Like most bats, the Egyptian free-tailed bat is nocturnal, roosting in colonies of three to hundreds or thousands of individuals during the day and flying out at night to forage (1) (6). This species flies fast at great heights for relatively long periods of time, covering large areas of open land (7). An insectivorous species, the Egyptian free-tailed bat feeds on beetles, caterpillars, flies, moths, spiders, winged termites, wasps and water beetles, which may be caught in flight or plucked from the ground (1). As well as its proficiency in flight, the Egyptian free-tailed bat is fairly adept, compared to other bat species, at moving on land. It is able tocrawl on the ground, and scamper to protection when disturbed while roosting on vertical surfaces (2).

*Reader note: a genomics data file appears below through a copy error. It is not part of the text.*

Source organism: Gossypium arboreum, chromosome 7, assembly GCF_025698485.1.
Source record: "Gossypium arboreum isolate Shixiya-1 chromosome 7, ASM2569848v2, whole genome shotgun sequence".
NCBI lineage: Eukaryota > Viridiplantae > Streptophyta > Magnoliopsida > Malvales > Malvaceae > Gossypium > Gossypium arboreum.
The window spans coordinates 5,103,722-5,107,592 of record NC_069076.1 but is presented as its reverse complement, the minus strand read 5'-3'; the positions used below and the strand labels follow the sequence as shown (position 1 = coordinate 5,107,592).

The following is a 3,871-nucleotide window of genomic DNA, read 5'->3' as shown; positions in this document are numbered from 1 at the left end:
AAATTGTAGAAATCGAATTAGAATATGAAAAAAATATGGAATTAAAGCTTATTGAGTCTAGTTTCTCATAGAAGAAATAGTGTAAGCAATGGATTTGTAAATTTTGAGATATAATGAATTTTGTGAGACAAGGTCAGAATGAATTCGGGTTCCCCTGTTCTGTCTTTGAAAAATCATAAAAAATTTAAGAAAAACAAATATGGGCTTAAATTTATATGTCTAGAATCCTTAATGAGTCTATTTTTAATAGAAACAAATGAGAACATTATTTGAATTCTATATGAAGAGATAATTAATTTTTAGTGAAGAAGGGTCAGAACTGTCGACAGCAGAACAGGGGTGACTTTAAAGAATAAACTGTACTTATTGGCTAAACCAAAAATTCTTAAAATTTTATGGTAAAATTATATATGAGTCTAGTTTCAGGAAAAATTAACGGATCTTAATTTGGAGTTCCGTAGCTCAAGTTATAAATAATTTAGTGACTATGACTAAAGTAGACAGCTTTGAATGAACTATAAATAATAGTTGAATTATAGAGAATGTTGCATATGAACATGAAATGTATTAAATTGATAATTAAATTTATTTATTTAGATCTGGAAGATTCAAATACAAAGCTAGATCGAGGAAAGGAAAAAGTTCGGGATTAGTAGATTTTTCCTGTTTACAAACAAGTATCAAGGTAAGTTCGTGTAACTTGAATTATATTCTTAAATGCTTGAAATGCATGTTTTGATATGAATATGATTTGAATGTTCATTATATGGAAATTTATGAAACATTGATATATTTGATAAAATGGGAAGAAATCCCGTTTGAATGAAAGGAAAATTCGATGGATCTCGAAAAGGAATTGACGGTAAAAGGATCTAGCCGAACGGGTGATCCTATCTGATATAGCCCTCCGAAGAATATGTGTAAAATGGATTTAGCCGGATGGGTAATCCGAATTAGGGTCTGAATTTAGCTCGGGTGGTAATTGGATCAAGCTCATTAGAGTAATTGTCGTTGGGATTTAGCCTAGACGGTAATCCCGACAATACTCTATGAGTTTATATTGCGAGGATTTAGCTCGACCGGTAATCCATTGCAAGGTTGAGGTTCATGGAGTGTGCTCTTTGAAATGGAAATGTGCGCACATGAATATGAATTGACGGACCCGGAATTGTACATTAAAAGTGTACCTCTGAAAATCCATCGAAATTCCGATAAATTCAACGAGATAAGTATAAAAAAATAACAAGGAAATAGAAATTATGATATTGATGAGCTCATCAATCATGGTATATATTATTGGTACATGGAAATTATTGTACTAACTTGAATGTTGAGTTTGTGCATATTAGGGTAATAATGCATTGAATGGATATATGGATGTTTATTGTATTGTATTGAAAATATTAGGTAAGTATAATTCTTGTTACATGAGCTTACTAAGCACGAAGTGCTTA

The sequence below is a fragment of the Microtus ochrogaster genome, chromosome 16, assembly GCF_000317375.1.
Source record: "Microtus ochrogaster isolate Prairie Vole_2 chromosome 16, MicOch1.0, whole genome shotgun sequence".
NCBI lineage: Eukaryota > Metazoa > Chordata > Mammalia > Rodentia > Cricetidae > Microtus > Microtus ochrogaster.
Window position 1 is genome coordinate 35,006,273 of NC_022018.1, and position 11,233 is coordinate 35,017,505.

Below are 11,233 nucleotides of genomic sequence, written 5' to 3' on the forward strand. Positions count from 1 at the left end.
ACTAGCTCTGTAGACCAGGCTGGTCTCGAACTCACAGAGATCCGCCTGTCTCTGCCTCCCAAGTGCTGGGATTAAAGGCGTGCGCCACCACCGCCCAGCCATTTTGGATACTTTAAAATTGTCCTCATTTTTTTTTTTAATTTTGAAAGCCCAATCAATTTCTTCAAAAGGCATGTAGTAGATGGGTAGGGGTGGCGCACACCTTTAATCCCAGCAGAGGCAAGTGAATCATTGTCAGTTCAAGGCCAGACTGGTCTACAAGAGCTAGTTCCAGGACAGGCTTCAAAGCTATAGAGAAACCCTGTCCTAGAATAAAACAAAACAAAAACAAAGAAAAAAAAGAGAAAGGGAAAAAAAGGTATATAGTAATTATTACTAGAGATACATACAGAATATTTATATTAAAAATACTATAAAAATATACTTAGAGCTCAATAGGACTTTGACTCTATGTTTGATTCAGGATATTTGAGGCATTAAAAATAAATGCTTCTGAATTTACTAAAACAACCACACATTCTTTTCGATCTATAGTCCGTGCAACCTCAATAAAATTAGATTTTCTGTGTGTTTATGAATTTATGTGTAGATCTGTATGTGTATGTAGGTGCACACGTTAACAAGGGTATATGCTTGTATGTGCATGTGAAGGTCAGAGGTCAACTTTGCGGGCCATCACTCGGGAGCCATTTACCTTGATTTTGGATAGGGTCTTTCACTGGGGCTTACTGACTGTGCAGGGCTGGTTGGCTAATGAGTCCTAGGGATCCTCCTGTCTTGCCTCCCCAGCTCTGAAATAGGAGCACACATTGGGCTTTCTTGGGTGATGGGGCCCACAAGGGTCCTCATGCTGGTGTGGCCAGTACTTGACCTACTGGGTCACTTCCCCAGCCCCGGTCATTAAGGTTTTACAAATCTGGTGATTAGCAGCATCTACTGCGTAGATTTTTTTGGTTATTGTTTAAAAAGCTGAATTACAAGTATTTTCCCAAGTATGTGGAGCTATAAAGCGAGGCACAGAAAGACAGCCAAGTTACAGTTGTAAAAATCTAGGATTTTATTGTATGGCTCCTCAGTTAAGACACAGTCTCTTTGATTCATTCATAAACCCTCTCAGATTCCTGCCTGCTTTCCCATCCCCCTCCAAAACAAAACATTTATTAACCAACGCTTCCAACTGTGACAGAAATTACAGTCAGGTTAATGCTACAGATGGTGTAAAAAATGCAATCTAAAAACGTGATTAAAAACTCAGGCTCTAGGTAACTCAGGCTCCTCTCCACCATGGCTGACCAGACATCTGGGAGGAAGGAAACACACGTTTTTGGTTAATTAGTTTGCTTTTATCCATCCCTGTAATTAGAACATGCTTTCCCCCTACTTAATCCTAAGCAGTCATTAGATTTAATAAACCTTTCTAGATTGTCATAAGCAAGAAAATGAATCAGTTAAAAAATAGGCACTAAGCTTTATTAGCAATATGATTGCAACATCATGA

The Egyptian free-tailed bat, and its roosting communities, is reported to have a strong odour. This may be an important factor in social interactions, and the particular smell may be an important sensory cue, aiding the bat’s return to its roost after a night foraging (8).
The female Egyptian free-tailed bat gives birth to a single young each year, typically in the summer (3), after a four-month gestation period (4).